To achieve proper diagnosis of dogs based on acute clinical symptoms and poorly preserved field samples taken from animals that died due to canine distemper (CD), a new differential diagnostic test has been developed based on polymerase chain reaction (PCR). In this study, more than 150 samples collected from dogs showing respiratory, gastrointestinal and neurological signs suggesting canine distemper virus (CDV) infection were examined. The samples consisted of urine, blood and nasal swabs collected from clinically ill patients, sent to our laboratory by clinicians from various veterinary clinics throughout Hungary. Various organs collected during the necropsy of dogs with pathological changes that suggested CDV infection were also included. Three distinct PCRs were designed. For diagnostic purposes, a primer pair specific to a 409 bases-long segment within the conservative part of the large polymerase region (L) of the CDV genome was designed. Using this test, out of the 150 analyzed samples, 46 (30.66%) proved to be positive for CDV, indicating that CDV still represents a high risk to the canine population in Hungary. For the phylogenetical analysis, a primer pair that completely encompasses the hemagglutinin (H) gene of the CDV genome was designed. The amplicons of this region were sequenced in both directions using the appropriate primers. Our results indicate that several different CDV genotypes are currently present in Hungary. Nine of the analyzed Hungarian strains turned out to belong to the so-called Arctic group of CDVs, and were most closely related to non-European strains from North America, China and Greenland, as well as to the phocine distemper virus 2 (PDV-2) isolated from Baikal seals (Phoca sibirica). One of the Hungarian strains showed high similarity to other European isolates from Denmark, Germany, Italy and Turkey, as well as to other isolates from geographically more distant regions, such as the USA. Three Hungarian strains seem to join a new cluster that is formed by only a couple of strains, one isolated from a mink in Denmark, and another from a dog in North America. Using a third set of primers, a restriction fragment length polymorphism (RFLP) assay has also been designed for the fast and reliable differentiation of the wild-type CDVs from the vaccine strains.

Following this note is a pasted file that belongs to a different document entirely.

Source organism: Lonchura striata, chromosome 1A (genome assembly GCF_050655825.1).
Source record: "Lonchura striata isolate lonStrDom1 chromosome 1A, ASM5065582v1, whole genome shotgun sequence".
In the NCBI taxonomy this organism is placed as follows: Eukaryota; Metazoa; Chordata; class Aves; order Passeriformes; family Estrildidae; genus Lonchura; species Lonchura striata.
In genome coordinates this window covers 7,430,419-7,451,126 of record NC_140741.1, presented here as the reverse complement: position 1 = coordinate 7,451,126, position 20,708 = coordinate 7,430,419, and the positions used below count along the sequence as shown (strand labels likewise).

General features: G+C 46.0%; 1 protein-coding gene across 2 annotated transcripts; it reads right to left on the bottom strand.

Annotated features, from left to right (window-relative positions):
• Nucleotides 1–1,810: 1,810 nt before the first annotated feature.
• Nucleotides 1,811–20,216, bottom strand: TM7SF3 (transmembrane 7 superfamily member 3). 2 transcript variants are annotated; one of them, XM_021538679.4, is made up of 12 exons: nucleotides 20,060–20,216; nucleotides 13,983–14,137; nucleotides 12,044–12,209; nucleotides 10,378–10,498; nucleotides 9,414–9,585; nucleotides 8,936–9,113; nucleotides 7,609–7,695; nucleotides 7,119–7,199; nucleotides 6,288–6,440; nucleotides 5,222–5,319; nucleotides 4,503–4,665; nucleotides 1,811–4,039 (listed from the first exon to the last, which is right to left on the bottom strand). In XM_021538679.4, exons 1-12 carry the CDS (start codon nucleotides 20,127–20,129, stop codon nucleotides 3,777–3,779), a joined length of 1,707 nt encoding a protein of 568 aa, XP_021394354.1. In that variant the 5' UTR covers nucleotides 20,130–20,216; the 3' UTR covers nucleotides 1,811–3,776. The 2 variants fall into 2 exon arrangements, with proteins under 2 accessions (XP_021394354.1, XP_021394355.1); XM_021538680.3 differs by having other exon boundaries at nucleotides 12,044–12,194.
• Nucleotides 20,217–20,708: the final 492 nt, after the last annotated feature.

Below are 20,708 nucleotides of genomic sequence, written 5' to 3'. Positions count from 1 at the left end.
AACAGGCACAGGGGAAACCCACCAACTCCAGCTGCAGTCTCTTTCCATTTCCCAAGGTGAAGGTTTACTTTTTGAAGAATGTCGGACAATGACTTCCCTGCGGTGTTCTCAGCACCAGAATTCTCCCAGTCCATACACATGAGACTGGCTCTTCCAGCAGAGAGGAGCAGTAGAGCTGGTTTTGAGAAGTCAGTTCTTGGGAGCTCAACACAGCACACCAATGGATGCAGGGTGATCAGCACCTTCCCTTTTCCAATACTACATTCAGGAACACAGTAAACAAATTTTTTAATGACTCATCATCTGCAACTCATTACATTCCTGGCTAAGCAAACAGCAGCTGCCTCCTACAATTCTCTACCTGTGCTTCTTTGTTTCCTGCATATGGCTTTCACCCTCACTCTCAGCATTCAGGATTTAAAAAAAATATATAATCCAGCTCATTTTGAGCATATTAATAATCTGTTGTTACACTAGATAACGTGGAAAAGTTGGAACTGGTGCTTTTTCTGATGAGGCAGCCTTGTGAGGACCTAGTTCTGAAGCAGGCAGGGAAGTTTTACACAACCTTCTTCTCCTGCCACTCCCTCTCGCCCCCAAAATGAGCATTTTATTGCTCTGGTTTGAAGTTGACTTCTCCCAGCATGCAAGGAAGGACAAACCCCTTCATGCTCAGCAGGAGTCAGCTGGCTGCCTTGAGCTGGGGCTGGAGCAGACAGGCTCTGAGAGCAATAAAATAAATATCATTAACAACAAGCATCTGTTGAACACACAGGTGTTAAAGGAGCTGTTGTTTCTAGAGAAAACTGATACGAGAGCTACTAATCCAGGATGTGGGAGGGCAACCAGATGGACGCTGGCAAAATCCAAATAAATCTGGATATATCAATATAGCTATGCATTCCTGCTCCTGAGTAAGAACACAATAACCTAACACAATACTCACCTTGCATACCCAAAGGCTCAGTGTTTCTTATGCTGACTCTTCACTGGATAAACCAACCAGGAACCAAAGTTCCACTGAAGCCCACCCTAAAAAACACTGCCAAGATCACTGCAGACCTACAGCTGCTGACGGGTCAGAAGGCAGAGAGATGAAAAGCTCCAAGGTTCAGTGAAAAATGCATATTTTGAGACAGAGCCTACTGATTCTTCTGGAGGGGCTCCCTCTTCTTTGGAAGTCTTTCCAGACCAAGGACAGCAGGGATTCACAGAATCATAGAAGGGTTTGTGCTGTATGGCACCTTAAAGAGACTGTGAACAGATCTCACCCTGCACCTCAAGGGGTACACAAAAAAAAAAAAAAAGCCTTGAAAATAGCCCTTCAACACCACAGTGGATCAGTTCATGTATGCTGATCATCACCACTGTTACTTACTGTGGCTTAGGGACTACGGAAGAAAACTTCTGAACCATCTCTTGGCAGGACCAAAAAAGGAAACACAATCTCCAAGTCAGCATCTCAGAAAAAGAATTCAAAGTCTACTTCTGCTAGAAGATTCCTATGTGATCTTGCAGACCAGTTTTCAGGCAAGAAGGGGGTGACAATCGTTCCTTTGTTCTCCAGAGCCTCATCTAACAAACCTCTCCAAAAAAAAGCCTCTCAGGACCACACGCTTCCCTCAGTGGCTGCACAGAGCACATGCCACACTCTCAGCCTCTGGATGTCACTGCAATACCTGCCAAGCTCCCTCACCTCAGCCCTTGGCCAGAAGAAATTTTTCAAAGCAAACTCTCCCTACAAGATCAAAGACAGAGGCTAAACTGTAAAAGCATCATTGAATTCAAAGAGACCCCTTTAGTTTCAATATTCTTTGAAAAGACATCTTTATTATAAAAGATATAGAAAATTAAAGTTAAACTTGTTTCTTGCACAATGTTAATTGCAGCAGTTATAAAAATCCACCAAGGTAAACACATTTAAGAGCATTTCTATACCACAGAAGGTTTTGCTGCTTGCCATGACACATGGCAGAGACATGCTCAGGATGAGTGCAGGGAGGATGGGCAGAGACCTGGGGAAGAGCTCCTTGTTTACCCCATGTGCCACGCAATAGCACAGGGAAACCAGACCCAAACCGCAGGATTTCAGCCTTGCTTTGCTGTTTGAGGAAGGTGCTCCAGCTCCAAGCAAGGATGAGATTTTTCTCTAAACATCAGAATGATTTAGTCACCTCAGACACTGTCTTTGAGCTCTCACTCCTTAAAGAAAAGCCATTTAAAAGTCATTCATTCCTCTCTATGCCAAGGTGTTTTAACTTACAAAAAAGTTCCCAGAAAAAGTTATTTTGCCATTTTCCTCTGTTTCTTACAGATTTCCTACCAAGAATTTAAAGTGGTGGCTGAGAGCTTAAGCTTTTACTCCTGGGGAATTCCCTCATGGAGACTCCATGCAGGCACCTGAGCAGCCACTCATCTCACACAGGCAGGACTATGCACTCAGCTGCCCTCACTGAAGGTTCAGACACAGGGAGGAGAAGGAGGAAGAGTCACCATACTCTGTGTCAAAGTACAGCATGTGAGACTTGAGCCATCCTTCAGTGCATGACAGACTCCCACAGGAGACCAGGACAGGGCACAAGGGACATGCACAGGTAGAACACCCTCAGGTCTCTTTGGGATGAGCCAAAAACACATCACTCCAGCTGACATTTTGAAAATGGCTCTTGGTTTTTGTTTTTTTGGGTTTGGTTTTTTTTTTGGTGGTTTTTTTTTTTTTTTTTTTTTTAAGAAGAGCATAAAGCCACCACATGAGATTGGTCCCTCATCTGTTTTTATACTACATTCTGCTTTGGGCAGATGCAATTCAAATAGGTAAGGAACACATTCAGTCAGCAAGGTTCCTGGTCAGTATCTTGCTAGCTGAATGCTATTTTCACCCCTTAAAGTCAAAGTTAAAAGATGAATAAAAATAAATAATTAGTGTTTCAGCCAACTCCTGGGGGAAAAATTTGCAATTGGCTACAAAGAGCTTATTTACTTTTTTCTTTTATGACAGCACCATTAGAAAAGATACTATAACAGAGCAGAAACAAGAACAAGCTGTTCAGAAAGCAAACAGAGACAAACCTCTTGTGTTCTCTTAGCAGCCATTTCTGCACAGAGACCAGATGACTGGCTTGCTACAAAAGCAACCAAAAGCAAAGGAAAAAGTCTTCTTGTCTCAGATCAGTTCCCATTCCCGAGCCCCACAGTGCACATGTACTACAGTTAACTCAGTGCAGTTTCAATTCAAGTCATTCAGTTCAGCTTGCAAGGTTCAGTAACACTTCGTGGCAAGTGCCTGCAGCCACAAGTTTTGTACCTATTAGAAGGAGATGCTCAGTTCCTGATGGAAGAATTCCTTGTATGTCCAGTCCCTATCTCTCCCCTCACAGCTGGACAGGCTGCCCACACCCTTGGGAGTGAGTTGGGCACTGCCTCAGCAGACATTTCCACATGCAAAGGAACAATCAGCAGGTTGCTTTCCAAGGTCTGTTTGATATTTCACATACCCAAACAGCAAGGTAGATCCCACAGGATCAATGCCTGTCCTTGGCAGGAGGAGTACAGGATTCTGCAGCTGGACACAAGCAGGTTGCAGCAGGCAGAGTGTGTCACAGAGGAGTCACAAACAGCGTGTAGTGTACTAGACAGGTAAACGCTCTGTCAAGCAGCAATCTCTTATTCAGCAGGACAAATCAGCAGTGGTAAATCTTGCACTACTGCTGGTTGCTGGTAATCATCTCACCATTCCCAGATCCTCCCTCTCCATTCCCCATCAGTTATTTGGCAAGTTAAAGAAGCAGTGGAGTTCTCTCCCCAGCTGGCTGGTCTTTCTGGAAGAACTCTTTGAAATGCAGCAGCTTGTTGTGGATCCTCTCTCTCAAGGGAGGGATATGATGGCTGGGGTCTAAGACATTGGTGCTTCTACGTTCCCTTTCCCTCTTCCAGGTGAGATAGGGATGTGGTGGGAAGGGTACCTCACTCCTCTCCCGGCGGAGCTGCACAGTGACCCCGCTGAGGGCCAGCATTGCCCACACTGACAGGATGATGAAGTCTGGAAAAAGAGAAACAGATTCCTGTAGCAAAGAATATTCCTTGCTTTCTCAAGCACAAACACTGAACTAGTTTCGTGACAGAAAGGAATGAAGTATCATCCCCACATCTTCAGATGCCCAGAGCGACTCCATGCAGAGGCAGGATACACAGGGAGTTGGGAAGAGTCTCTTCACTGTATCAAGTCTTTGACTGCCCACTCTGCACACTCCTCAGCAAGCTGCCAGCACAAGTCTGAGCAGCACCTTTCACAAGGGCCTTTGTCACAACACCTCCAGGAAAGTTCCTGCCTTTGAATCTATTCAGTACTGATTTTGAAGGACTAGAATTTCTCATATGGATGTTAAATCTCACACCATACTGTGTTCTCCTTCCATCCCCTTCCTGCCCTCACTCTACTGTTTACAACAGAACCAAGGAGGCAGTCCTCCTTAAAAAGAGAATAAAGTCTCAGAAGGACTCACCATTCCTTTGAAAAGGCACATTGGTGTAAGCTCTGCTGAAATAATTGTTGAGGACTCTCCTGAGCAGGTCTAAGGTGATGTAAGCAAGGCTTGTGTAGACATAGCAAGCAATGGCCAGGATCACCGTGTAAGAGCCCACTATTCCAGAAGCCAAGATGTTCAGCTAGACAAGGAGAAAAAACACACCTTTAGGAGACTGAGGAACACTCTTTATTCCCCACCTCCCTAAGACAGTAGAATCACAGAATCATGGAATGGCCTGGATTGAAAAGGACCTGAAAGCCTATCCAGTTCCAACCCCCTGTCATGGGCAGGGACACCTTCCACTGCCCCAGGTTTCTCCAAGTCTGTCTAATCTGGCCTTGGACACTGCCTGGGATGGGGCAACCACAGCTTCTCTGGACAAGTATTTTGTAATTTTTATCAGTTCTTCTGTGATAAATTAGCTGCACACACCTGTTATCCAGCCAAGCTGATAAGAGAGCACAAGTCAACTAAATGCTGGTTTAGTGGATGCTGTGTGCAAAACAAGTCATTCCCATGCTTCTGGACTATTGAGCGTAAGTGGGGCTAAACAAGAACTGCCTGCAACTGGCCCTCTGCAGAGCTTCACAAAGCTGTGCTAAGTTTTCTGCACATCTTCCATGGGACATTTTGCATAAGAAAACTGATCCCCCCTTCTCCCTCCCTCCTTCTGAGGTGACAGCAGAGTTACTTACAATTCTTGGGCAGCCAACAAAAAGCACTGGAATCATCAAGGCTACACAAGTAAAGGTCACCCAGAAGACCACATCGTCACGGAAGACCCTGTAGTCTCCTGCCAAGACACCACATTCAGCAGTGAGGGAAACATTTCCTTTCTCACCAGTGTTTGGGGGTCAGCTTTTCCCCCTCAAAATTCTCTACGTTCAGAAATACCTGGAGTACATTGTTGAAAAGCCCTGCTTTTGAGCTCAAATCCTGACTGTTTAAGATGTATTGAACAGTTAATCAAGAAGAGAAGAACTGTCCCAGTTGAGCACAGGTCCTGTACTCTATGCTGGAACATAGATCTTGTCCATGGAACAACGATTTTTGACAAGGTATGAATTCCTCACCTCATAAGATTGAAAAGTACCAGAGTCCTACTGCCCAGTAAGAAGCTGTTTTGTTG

- Canine distemper
- Phylogenetic analysis
- Vaccine strain discrimination
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